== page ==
But that attitude ignores the fact that there has never been a more emotionally challenging time to be a college student in the United States, especially for freshmen. Nearly half of all college students reported feeling hopeless at least once over the past year, according to the 2013 National College Health Assessment. In 2010, a study by the University of California at Los Angeles found the highest-ever recorded levels of stress among first year students, especially women.
I run skills-building programs focused on healthy risk taking, failure resilience, and self-care for undergraduates around the country. Like any life change, college is filled with anxiety, insecurity, social misfires and the occasional crying in one’s bed at night (I wouldn’t personally know anything about that).
In a much talked about new book, Excellent Sheep, former Yale professor William Deresiewicz calls foul on a system that turns its most elite students into robotic, failure-avoidant machines, hell-bent on success but disconnected from a genuine desire to learn or contribute. “Look beneath the façade of seamless well-adjustment,” he writes, “and what you often find are toxic levels of fear, anxiety, and depression, of emptiness and aimlessness and isolation.” He calls for a wholesale change in how we educate young adults: more service learning and character building, less resume stuffing and wealth obsession.
If your child is the first in your family to go to college – there are about 4.5 million of them starting at universities each year — they are less likely to be academically prepared, understand the financial obligations involved or even graduate. If your child comes from the bottom quarter of income distribution, college is a place where she’s in the extreme minority: In a survey of the top 100 schools, Deresiewicz reports, only 3 percent of undergraduates came from families in the bottom quarter of the income distribution, while 75 percent were from the top quarter.
Besides, the right school still might not make a child happy and, according to new research, students aren’t even learning very much anyway. Last week, authors Richard Arum and Josipa Roska released an update of their shocking book, Academically Adrift, in which they revealed many students had “limited or no learning at school.” In a new follow-up study, the researchers found the now graduated students unable to settle on careers because of a lack of critical thinking skills.
We hate seeing our kids in pain. But trying to fast forward through a child’s struggle can have the opposite effect. “Pain and struggle build muscle,” says Julie Mencher, a psychotherapist in Northampton, MA who consults with colleges on mental health issues. “They are part of the college process. You wouldn’t want them to sail through. They won’t be prepared for life.”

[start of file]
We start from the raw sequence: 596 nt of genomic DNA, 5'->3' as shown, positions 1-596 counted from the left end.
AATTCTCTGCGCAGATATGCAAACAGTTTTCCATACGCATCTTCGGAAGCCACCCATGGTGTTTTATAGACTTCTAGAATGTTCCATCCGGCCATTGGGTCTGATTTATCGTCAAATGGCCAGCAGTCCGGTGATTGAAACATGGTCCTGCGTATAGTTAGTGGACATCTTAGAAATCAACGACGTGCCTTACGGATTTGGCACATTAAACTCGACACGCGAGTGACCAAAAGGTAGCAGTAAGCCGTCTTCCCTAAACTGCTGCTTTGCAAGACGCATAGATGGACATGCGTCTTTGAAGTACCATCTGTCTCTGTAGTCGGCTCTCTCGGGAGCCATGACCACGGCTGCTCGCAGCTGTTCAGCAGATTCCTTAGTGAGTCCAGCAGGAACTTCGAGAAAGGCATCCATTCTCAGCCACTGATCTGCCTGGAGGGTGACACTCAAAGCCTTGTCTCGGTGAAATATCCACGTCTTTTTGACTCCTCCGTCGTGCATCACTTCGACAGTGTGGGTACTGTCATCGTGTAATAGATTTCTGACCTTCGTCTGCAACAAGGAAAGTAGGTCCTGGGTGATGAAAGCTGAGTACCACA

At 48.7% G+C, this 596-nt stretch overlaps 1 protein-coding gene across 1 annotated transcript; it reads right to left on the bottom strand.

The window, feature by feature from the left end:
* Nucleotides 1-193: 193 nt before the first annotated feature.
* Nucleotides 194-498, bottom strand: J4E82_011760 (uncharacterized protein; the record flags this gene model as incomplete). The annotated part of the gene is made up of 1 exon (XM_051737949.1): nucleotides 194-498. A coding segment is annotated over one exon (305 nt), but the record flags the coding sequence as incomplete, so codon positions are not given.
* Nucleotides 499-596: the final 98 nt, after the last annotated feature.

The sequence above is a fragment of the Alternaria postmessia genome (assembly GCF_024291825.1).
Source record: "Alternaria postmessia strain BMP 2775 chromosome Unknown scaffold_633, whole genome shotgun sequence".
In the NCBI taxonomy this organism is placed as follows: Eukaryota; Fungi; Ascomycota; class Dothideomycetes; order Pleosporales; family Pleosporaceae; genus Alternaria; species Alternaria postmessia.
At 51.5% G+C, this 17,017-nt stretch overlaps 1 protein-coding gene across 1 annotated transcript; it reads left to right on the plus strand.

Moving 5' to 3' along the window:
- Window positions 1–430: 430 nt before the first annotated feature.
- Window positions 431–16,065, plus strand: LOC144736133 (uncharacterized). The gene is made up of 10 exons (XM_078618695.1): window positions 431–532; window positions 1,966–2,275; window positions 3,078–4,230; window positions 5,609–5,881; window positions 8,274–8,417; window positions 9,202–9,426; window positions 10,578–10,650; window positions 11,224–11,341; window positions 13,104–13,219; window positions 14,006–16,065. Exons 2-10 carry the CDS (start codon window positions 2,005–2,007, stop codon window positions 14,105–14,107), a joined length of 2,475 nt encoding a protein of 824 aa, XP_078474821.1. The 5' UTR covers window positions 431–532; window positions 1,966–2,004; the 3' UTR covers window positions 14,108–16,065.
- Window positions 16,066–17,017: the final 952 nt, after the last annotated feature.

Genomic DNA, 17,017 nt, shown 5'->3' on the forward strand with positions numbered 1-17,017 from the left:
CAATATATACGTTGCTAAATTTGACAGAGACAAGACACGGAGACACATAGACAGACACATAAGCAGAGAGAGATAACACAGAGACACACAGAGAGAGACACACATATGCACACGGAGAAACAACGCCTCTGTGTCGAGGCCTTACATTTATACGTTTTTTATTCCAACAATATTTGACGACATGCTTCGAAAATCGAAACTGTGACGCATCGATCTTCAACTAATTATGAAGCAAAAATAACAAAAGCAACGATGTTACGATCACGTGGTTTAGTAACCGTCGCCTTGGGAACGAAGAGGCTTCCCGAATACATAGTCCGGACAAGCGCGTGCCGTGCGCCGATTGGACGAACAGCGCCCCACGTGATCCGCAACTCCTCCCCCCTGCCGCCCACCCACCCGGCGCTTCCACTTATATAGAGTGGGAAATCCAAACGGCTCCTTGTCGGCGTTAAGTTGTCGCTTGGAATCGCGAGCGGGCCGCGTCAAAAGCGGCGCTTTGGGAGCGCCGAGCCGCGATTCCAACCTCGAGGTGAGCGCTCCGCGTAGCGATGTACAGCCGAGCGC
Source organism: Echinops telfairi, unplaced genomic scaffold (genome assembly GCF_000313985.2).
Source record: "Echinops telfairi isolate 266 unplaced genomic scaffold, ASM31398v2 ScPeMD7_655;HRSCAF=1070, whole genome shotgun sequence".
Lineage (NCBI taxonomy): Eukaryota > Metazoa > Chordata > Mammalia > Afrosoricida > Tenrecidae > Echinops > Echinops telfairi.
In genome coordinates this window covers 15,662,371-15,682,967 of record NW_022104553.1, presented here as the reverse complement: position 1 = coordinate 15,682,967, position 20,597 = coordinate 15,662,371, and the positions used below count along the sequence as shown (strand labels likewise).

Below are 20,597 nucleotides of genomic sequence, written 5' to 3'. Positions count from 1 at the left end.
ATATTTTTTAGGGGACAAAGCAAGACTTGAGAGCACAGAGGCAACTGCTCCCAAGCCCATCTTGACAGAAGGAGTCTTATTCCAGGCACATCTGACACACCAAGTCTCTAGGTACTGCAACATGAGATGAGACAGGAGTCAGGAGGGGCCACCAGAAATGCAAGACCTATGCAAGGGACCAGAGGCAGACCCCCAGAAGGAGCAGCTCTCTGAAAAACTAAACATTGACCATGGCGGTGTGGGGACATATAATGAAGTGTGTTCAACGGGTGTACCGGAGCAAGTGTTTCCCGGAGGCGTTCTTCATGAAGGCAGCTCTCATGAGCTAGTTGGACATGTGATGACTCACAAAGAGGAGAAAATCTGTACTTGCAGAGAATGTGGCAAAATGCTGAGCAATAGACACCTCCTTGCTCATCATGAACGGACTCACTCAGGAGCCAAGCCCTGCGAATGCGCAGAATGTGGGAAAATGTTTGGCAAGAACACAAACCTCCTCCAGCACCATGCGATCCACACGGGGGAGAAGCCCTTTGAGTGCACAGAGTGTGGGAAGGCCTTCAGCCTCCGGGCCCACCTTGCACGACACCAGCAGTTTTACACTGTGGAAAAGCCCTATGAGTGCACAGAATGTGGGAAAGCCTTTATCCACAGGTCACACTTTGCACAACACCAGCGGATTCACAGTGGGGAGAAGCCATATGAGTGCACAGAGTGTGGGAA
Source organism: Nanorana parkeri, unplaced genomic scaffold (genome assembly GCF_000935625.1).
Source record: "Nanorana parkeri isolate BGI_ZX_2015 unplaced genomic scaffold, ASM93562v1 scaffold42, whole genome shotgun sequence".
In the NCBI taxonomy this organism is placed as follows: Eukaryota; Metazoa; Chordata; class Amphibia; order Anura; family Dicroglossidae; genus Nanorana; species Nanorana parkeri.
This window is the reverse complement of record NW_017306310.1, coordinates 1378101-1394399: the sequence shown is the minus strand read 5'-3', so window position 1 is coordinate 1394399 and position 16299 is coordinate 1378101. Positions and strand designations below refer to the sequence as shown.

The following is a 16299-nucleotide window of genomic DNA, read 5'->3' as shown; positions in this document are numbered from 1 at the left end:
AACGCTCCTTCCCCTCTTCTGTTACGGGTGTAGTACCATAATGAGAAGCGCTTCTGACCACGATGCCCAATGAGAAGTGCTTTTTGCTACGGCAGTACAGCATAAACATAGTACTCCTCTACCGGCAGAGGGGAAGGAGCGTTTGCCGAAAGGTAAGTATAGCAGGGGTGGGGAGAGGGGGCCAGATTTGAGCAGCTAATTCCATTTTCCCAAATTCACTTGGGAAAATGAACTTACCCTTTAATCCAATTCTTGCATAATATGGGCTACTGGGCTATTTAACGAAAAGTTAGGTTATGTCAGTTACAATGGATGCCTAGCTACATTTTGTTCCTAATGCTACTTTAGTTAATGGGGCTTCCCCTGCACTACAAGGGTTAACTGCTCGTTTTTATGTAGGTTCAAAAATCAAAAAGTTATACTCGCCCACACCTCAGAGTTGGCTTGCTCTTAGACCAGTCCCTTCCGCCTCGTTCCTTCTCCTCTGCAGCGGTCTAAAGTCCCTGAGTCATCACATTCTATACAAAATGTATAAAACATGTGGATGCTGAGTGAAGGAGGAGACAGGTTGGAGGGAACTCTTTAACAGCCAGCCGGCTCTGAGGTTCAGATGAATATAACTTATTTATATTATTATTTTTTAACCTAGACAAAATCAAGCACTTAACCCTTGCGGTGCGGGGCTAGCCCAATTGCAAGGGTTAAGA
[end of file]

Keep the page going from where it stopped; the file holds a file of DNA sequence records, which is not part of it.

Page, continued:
Remember when they were learning to walk? They would face plant, then look right at you. If you freaked, their faces crumpled. If you said, “Oopsie, you fell! You’re okay,” and helped them up, they toddled right on. All these years later, little has changed. The right mix of empathy and optimism will teach your children how to respond to their new experiences away from home. “You have to model the ability to cope with feelings,” Mencher says. “Your reaction will influence theirs.”
Taking full advantage of all that college offers can be tough for teens facing a major life transition under pressure to perform. Perhaps we should all lower our expectations and let kids find their way. You can give them the opportunity to thrive, but when it comes to finding happiness or success, kids are really on their own. The good news is that an adolescent’s emotional roller coaster comes with one plum benefit: feelings pass and shift quickly. Last night’s despondent text can turn into tomorrow morning’s happy hello. Kids also reserve their foulest feelings for parents and most college students don’t want to get pegged a downer by their new friends. That leaves you as the receptacle for their anger and frustration.
If your kid seems happy, godspeed. But just because she rocked college last year doesn’t mean she won’t minor in heartbreak or identity crisis next semester. Be prepared. Look your kids’ struggles in the eye, and don’t blink. They’ll thank you for it – and text you more often.
By Reed Jordan at the Urban Institute
By Nora Bensahel in Defense One
By Madeleine Albright in Foreign Policy
By Jaison R. Abel and Richard Deitz at the Federal Reserve Bank of New York
By Phil Schneider in the Aspen Journal of Ideas
The Aspen Institute is an educational and policy studies organization based in Washington, D.C.
A new study finds a widespread "failure to launch" among millennials fresh out of school. How to make those four years count.
Two years after graduating from college, a significant portion of the class of 2009 was economically and professionally “adrift,” according to a new book by two well-respected educational researchers. And while these young adults had the bad luck to graduate during the Great Recession, how they spent their college years was a large part of the problem too.